I have been shooting medium format film since 2005 when I picked up a Holga toy camera. Prior to that, aside from a few darkroom lessons I was mostly self-taught and I had been shooting portraits and street photographs on my tactile, but cumbersome, Nikon F2.
Once I started using 120 film I rarely returned to 35mm. I like the slow pace of using film and the fact that I cannot see the results of what I'm shooting at the time. The analogue process slows me down and gives me time to think and to look. With only a dozen precious frames per roll, I cannot afford to waste film taking the same shot over and over, so I have to be confident and trust my ability, my camera, and my exposure meter.
I'm hugely inspired by the Photo-Secessionist movement of the early 20th century and I like to create blurred and dreamy images that evoke a sense of nostalgia and emotion. To achieve this, I use a variety of mostly vintage cameras, some that I have tampered with, and cheap plastic cameras with fixed apertures and shutters. I love the idea of trying to create something magical out of something so basic and rudimentary. I also experiment with expired film, often waiting for it to deteriorate even further before processing.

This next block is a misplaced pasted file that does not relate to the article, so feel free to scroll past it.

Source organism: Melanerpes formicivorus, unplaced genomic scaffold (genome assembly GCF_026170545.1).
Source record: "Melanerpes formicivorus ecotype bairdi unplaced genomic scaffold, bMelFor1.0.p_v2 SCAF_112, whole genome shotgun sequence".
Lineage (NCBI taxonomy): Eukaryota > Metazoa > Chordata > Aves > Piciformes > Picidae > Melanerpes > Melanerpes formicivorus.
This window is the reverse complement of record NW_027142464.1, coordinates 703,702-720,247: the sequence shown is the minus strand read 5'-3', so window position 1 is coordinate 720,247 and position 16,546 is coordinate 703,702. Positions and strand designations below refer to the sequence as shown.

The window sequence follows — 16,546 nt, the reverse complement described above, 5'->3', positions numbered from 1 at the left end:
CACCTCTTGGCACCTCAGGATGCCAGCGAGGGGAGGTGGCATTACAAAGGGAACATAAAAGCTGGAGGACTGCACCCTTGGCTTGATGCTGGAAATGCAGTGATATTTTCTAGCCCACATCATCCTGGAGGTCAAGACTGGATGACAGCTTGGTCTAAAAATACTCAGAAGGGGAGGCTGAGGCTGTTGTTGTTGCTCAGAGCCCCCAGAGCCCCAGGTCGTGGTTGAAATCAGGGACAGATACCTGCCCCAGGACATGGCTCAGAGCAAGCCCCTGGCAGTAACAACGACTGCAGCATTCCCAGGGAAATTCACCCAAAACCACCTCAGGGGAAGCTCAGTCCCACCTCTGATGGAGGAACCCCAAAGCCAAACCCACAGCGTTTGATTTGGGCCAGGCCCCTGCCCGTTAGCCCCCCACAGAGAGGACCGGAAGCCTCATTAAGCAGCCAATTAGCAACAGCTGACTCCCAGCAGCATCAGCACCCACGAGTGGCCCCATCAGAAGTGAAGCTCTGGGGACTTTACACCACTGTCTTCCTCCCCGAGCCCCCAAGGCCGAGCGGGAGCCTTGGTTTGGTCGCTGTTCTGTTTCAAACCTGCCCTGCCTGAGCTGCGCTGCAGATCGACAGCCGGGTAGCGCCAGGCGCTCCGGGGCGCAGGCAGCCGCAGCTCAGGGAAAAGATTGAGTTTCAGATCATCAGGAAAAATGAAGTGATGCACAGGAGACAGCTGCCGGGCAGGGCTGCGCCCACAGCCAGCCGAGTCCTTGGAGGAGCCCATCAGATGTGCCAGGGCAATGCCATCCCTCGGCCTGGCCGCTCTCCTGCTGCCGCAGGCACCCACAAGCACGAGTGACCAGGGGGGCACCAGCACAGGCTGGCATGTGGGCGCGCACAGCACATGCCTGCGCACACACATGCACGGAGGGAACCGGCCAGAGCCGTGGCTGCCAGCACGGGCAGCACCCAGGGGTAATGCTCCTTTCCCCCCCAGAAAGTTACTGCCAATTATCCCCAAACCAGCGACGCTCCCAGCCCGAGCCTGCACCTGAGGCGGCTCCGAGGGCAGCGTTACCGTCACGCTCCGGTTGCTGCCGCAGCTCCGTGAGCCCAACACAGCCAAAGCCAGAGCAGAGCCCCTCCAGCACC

Although I have never stopped taking photographs, I took a long break from processing my film. My latest project is a series of images from 2012 onwards, taken during trips to China and Hong Kong, and was shot solely on expired film which has been left unprocessed and unrefrigerated since 2012.
Grey Wings exhibited at Park Plaza Westminster Bridge, London